English-language retellings of Jewish folktales come from many different source languages, Yiddish, Hebrew, and Ladino (the language of the Sephardic Jews) chief among them. This post will present a round-up of some of my favorite storytelling collections, whether translated or otherwise reworked from the oral tradition.
Since I work in a Sephardic congregation library, I was thrilled to discover Rita Roth’s The Power of Song and Other Sephardic Tales, illustrated by Alexa Ginsburg (Jewish Publication Society, 2007). Though you can find some of the stories elsewhere, her versions are very good for telling. The book comes with an excellent introduction and source notes. A typical story combines several related snippets of story from the oral tradition to make a satisfying whole. This collection won the Jewish Book Council’s National Jewish Book Award in the category of Jewish Family Literature.
Howard Schwartz and Barbara Rush’s The Diamond Tree: Jewish Tales from Around the World, illustrated by Uri Shulevitz (HarperCollins, 1991) is another very tellable collection based on impeccable scholarship. Sources include “the Talmud, the Midrash, the earliest Jewish folk anthology (the Alphabet of Ben Sira), Hasidic lore, Eastern European folklore, and Middle Eastern folklore” and the Israel Folktale Archives. The Diamond Tree won the Association of Jewish Libraries’ Sydney Taylor Award, which recognizes outstanding children’s books that authentically portray Jewish experience.
Another of my go-to collections is Rachel the Clever and other Jewish Folktales, selected and retold by Josepha Sherman (August House, 1993). Story sources include Central Asia, Russia, Morocco, Middle Europe, Spain, Yemen, Tunisia, Romania, Czechoslovakia, Afghanistan, and Iran, with stories from Poland, Eastern Europe, and the Talmud predominating. The table of contents is helpfully organized by type of story — Magical Tales, Clever Folks, Tales of Ghosts and Other Strange Things, Doing the Right Thing, the Wise Men of Chelm – and concludes with A Sampling of Riddles. Here’s one of my favorites:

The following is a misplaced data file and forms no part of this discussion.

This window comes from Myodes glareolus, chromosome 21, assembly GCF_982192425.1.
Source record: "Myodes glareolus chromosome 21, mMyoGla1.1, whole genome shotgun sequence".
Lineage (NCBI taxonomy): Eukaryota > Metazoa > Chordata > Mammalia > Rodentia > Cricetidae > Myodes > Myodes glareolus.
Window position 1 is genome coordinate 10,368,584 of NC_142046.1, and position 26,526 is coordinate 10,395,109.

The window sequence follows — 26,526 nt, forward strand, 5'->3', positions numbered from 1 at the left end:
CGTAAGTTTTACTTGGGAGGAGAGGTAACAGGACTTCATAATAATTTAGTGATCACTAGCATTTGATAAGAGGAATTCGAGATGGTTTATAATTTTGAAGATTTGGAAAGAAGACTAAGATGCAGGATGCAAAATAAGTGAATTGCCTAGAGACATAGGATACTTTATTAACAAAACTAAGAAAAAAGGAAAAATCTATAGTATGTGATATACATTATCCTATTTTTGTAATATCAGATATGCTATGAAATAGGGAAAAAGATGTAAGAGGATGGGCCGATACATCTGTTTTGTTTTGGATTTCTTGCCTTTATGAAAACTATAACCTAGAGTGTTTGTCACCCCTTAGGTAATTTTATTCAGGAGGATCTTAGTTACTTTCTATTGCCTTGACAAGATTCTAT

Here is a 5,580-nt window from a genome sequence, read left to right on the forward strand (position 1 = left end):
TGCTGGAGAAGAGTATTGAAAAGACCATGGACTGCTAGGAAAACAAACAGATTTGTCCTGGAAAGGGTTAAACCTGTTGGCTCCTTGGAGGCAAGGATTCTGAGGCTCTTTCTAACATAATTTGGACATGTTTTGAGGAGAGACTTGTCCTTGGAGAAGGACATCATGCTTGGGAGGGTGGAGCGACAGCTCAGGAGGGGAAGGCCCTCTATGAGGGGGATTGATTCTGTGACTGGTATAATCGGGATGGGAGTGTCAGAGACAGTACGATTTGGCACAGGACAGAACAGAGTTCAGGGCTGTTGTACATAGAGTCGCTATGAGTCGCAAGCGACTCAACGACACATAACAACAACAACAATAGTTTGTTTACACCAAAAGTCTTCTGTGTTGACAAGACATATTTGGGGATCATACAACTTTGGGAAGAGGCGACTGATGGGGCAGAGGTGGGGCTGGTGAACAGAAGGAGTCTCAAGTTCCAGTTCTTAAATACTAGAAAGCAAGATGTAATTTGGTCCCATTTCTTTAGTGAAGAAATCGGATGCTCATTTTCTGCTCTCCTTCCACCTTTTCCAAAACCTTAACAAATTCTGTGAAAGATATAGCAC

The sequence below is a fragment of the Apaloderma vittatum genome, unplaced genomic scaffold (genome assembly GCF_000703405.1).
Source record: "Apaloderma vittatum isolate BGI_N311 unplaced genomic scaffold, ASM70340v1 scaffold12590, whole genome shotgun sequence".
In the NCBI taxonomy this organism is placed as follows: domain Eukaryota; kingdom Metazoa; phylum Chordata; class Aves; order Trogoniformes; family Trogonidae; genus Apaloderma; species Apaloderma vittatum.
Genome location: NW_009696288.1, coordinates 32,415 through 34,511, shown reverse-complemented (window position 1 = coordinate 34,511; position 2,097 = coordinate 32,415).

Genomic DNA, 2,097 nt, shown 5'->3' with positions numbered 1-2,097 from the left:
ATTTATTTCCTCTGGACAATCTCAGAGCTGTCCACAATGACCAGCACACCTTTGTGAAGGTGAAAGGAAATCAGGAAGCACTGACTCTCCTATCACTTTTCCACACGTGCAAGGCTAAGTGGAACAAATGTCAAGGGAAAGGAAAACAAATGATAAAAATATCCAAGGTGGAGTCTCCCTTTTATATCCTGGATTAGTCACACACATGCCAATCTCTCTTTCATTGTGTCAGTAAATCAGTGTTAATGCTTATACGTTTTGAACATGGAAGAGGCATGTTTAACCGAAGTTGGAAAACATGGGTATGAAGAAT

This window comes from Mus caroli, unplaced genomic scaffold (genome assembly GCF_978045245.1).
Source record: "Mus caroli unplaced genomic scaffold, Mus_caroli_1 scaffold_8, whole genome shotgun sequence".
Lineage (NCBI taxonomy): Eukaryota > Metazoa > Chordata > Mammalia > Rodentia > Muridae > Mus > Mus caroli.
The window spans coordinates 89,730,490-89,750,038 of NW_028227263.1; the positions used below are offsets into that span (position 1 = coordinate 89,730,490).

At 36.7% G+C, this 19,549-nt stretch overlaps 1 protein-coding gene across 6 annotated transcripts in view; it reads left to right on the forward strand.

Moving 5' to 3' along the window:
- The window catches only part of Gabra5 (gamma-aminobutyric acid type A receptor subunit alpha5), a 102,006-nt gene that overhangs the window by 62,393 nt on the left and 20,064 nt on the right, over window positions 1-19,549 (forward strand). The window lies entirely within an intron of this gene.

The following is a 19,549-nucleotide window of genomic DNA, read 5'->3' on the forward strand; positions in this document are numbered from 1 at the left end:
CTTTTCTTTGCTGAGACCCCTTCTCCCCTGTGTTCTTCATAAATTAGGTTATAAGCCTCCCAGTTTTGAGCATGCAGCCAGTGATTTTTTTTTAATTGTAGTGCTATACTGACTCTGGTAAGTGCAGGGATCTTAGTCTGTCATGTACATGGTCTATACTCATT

Q: It’s not a shirt, yet it’s sewed.
It’s not a tree, yet it’s full of leaves.
It’s not alive, yet it talks wisely.
What is it?
A: A book.
The Wise Men of Chelm deserve special mention. I love these silly stories about the denizens of the legendary Jewish village of fools who think, of course, that they are very wise. How did so many foolish people end up in one place? Well, they say that an angel, unnerved by a clap of thunder, mistakenly dropped a whole bag of foolish souls there. And what happened after that? All sorts of stories! You will find Chelm or related stories in most collections of Jewish stories, including the ones mentioned above.
But there are Chelm-only collections too. Steve Sanfield’s The Feather Merchants and Other Tales of the Fools of Chelm, illustrated by Russian artist Mikhail Magaril (Orchard Books, 1991), is great fun. Isaac Bashevis Singer wrote many Chelm stories. His two Newbery Honor books, Zlateh the Goat & Other Stories, illustrated by Maurice Sendak (Farrar Straus & Giroux, 1966), and When Schlemiel Went to Warsaw & Other Stories, illustrated by Margot Zemach (1968) are more literary in style. Both of these translations from the Yiddish are by the author and Elizabeth Shub. Also very well received are Solomon Simon’s The Wise Men of Helm and Their Merry Tales, illustrated by Lillian Fischel (Behrman House, 1942) and More Wise Men of Helm (1965), both translated from the Yiddish by Ben Bengal and David Simon. Francine Prose’s The Angel’s Mistake: Stories of Chelm, illustrated by Mark Podwal (Greenwillow 1997) is a simpler picture book retelling—and the source I used to explain (above) how all those foolish souls ended up in Chelm.
By Annette Y. Goldsmith